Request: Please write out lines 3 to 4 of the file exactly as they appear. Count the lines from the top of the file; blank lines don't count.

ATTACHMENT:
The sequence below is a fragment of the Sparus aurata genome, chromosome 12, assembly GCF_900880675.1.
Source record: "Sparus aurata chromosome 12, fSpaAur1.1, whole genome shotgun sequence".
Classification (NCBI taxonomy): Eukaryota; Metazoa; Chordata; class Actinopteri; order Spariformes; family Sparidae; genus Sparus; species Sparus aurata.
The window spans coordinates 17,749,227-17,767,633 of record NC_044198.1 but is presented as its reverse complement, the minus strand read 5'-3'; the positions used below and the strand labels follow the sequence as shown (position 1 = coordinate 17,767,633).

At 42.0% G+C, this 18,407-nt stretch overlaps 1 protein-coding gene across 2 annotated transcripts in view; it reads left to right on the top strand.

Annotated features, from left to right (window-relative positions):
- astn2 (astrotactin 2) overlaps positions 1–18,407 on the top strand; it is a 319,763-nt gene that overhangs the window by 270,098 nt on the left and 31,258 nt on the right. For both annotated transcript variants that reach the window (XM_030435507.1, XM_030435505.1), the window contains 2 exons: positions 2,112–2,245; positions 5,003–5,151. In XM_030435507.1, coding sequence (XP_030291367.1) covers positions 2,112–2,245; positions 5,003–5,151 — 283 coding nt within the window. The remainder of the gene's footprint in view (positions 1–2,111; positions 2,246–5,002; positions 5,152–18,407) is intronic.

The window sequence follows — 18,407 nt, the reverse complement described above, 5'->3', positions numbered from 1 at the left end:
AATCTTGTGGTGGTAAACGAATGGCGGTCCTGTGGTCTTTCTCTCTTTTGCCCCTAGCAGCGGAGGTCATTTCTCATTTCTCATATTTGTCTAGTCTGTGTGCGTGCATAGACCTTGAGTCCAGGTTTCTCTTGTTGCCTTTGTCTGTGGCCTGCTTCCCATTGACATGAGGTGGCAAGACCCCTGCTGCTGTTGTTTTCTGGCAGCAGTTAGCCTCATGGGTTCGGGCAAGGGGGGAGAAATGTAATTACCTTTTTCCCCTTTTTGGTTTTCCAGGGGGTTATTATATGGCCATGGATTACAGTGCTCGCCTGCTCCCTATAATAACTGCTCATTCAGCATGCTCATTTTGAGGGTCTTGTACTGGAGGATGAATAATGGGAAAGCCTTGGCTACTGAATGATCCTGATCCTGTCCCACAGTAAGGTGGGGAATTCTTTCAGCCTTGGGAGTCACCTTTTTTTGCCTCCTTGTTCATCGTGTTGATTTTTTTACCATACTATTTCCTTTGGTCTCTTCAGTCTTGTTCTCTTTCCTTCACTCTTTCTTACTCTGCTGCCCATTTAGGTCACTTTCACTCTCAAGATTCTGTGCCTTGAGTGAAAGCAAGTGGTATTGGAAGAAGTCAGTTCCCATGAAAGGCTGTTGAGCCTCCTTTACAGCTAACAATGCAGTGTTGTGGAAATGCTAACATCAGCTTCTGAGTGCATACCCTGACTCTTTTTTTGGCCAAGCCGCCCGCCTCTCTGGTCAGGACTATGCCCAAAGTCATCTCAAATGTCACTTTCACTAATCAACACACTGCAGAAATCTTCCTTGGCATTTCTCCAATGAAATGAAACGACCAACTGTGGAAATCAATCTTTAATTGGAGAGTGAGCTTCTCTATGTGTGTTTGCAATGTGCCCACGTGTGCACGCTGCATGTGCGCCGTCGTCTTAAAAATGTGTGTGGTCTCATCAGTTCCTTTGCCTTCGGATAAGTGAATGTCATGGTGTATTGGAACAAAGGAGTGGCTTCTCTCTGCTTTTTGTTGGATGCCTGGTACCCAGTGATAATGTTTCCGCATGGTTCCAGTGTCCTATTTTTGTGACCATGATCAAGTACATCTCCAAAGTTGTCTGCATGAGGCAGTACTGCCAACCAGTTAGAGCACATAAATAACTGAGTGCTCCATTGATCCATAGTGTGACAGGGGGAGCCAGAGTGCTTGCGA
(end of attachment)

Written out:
Classification (NCBI taxonomy): Eukaryota; Metazoa; Chordata; class Actinopteri; order Spariformes; family Sparidae; genus Sparus; species Sparus aurata.
The window spans coordinates 17,749,227-17,767,633 of record NC_044198.1 but is presented as its reverse complement, the minus strand read 5'-3'; the positions used below and the strand labels follow the sequence as shown (position 1 = coordinate 17,767,633).